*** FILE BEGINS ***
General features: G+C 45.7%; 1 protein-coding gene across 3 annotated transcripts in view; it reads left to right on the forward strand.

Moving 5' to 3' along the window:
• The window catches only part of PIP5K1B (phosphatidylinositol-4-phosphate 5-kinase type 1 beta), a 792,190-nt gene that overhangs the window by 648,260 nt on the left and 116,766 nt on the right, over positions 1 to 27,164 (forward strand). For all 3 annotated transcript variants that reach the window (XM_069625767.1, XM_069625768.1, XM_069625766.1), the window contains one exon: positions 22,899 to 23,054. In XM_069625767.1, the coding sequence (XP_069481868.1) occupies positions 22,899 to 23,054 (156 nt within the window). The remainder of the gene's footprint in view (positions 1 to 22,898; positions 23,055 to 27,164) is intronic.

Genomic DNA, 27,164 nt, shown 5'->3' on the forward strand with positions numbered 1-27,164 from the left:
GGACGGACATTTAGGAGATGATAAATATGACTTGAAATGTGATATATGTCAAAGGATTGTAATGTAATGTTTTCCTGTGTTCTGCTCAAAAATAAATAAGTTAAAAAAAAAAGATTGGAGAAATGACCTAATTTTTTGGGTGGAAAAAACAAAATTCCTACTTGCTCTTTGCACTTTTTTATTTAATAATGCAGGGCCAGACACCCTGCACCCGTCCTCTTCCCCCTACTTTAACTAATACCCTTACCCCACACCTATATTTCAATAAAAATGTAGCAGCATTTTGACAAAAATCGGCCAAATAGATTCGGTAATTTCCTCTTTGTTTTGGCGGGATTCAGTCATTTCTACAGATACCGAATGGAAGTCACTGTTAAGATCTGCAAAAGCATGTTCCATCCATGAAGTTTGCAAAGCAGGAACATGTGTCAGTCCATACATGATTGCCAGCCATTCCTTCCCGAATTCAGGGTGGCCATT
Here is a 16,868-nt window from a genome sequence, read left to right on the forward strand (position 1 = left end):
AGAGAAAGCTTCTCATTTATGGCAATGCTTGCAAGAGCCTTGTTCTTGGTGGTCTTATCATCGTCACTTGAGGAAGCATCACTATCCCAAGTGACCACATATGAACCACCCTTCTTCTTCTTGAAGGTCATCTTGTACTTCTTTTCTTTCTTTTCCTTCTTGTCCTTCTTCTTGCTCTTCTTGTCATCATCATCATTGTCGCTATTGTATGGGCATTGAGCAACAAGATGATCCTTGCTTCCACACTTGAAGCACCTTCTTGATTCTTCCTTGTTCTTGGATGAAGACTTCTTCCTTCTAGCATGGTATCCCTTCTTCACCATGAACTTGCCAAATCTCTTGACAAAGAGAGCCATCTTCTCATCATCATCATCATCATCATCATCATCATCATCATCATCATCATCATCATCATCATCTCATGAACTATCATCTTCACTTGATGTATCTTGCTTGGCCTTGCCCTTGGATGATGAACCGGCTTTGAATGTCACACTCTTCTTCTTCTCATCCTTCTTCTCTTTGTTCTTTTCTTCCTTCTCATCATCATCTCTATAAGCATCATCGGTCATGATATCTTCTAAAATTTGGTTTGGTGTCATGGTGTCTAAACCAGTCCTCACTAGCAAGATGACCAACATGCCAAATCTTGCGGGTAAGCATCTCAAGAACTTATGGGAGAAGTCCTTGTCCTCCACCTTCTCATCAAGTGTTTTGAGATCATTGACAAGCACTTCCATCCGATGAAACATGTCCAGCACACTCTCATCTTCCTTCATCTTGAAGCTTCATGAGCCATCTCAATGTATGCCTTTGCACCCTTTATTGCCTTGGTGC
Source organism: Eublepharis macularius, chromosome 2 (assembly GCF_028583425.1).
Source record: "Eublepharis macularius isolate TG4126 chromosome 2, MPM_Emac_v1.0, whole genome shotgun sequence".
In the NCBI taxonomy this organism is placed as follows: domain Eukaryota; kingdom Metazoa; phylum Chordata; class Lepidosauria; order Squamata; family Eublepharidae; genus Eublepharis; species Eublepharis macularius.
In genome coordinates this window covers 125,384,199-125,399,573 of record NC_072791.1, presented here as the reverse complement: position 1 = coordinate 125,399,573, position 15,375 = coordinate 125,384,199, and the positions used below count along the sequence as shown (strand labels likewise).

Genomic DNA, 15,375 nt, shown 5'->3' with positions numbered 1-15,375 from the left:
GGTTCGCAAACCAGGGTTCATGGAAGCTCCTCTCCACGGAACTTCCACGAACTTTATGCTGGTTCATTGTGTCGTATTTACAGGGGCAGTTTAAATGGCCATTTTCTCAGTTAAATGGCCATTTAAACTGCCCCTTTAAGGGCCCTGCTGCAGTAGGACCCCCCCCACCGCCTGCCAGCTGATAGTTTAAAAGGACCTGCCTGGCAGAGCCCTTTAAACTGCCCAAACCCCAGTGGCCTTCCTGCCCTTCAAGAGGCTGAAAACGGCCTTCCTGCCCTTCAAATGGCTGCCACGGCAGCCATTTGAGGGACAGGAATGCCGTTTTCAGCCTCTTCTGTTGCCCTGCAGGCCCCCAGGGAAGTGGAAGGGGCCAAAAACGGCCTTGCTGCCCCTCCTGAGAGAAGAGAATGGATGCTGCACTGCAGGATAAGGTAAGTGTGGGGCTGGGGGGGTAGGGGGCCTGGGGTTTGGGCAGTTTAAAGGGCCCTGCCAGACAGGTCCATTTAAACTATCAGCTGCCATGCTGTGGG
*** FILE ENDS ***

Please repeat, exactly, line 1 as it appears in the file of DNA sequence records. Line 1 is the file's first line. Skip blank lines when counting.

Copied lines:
General features: G+C 45.7%; 1 protein-coding gene across 3 annotated transcripts in view; it reads left to right on the forward strand.